On Demand

Chart Presentation: Three Pivot Points

Instead of wandering around in circles until we lose our actual point we are going to cut to the chase. Hopefully. Our thesis is that the next major trend will involve or perhaps be based upon a resurgence in Japanese asset prices. Given that trends tend to begin when they make no sense and then build for years until they become blatantly obvious we take solace from the fact that there is little in the way of fundamental support for this view. Over time we may find that rising interest rates unlock Japanese consumer spending, the growth of consumer spending in China creates huge new markets for those products that Japan manufactures, or the initiation of conflict with China creates the impetus for Japan to rapidly increase defense spending. It may also have something to do with a prolonged period of relative flat energy and raw materials prices.

Below is a chart of the Nikkei 225 Index from the autumn of 2008 to the present day along with a comparison between the CRB Index (commodity prices) and former copper producer Phelps Dodge from the autumn of 1998 through the first quarter of 2004.

We are comparing the Nikkei today with the trend for the CRB Index and Phelps Dodge in the autumn of 2002. The argument is that each decade a new cyclical theme begins some time between the end of the '1' year and the middle of the '3' year.

We are using both the CRB Index and Phelps Dodge because they each turned higher at different points in time ten years ago. Commodity prices began to rise around the end of 2001 and then gained strength in 2002 on U.S. dollar weakness. Phelps Dodge, on the other hand, made its cycle bottom in the autumn of 2002 and then began to rise in earnest in mid-2003 once long-term bond prices started to weaken.

Our view is that the Nikkei's trend turned bullish in the final quarter of 2011 but will not begin to truly rise until long-term Japanese and U.S. bond prices break clearly to the down side. This may help to explain our recent fixation on even small prices changes for the U.S. 30-year T-Bond futures.


The key to a stronger Japanese market is, of course, a weaker bond market. The Nikkei 225 Index tends to outperform the S&P 500 Index when bond prices are trending lower.

The chart at right compares the Japanese 10-year (JGB) bond futures with the ratio between Japanese and Canadian equities (Nikkei versus S&P/TSX Comp.).

The Nikkei/TSX ratio has been declining for more than two decades following the peak for the Nikkei in 1990. The chart makes the argument that a major trend change would require the JGBs moving first down through recent support and then below the rising trend/support line which cuts through around 142.50.

There have been rumblings in the markets that the Obama administration is set to release oil from the Strategic Petroleum Reserve (SPR) in a pre-election attempt to soften the negative impact of rising energy prices. We recall that President Clinton did something similar in the autumn of 2000 so... perhaps we shouldn't be too surprised.

This is the time of year when gasoline prices tend to weaken relative to crude oil prices. Last year the gasoline/crude oil ratio declined in response to rising crude prices but this year it would take a much weaker U.S. dollar to keep the rising trend for crude intact. Our sense is that the rising trend for General Motors (GM) reflects the potential for a break lower in gasoline futures prices into the final quarter of this year. We show two chart comparisons of GM and the ratio between gasoline and 10-year Treasury yields below.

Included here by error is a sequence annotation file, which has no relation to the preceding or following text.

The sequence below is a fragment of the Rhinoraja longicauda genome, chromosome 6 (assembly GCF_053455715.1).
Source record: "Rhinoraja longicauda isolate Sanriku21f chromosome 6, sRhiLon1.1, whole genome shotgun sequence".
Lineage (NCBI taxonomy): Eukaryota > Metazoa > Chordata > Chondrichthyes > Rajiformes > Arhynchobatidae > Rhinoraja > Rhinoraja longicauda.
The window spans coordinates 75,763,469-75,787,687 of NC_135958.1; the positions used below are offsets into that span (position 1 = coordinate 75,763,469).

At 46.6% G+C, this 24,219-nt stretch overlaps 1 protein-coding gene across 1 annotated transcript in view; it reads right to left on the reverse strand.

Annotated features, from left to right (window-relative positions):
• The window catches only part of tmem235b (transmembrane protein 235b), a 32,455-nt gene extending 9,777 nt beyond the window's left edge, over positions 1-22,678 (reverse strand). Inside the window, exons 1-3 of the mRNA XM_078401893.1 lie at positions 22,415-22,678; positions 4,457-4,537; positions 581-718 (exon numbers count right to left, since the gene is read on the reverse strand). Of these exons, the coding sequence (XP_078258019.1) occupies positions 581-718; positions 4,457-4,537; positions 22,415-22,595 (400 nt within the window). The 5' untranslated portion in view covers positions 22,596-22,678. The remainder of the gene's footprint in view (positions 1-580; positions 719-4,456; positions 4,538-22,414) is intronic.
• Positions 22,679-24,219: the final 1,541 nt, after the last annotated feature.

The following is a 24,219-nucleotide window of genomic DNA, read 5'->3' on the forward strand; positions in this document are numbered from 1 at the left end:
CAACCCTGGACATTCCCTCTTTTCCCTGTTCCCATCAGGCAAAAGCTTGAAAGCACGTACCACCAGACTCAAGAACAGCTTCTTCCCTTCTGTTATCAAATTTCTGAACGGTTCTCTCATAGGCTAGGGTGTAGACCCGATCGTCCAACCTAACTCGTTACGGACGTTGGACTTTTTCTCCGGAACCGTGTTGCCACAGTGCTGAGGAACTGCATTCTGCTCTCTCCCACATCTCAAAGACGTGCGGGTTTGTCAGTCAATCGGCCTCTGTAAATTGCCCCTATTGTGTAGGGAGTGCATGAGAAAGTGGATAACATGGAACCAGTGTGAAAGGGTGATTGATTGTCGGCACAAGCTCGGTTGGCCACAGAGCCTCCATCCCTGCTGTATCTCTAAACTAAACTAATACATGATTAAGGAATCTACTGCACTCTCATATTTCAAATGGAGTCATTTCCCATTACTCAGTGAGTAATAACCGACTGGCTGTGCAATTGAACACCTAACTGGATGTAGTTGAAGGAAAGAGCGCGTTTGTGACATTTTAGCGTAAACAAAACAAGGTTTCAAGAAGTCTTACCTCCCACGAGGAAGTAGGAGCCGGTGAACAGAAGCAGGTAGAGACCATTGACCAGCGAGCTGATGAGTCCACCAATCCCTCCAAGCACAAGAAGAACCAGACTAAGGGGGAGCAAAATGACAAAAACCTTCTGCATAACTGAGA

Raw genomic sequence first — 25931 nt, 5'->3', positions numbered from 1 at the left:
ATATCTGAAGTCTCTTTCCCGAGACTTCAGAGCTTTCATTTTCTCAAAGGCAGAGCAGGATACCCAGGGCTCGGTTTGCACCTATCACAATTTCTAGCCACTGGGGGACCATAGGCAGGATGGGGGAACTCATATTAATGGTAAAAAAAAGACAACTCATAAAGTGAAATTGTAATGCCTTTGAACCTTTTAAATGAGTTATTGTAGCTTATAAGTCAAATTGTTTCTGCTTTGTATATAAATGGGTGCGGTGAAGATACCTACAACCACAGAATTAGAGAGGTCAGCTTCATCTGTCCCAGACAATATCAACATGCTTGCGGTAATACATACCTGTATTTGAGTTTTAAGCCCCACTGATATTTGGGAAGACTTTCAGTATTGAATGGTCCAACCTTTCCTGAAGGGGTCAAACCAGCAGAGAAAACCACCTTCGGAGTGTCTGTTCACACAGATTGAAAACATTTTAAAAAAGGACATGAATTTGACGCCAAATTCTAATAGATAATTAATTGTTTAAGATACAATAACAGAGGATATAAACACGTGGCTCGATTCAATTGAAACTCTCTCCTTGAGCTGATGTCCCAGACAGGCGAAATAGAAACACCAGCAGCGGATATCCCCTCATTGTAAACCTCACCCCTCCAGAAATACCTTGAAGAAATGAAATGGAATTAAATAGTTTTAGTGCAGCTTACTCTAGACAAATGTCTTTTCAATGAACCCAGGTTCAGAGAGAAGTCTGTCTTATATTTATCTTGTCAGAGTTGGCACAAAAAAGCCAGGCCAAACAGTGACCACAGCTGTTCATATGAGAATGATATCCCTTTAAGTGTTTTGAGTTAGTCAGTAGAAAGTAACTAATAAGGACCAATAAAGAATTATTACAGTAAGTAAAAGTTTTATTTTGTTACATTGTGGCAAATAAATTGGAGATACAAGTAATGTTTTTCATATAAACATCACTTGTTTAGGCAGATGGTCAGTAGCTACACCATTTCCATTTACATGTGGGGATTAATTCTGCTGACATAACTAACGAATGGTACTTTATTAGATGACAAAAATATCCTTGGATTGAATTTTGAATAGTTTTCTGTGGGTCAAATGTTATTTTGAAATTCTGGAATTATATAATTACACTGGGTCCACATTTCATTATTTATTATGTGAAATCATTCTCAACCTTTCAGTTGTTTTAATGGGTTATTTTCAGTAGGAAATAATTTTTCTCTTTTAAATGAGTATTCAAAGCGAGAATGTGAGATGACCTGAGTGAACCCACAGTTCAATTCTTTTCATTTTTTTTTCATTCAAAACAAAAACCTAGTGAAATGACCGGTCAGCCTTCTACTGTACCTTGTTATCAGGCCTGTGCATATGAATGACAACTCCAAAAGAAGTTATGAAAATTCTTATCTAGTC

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About the Author


Kevin Klombies is a prolific writer and market analyst. After graduating in 1980 from the University of Saskatchewan with a Bachelor of Commerce degree (Honours) in Finance/Economics, he was a broker for about 16 years for Wood Gundy Inc./CIBC Wood Gundy (changed name around 1990) Private Client Division.

While at Wood Gundy, he began to create the intermarket work that would later become the IMRA newsletter. He recalls starting with a DOS version of Metastock that he used to print out charts, drawing lines on them with a pen and ruler and taping them together upside down (at times).

The first market review that he put together was in 1988 and was based on annual percentage changes in U.S. M1 versus the equity markets. It ended up going from desk to desk right to the Bank of Canada, which said there was, in fact, no relationship between money supply growth and the equity markets (“which probably explains why I have so little respect for central banks,†he says).

Klombies says his broker career was uninspiring, mainly because he spent way too many hours running charts and too little time prospecting for business. He found that what he liked best was analyzing the markets and what he liked least was selling, marketing, and client service. So he eventually left the business and continued to work on the analysis while doing some trading and consulting.

He has been featured on a number of web sites, interviewed by Reuters TV in London and marketed by Agora Inc. (Daily Reckoning, etc.), but the majority of what he does is done privately and quietly.

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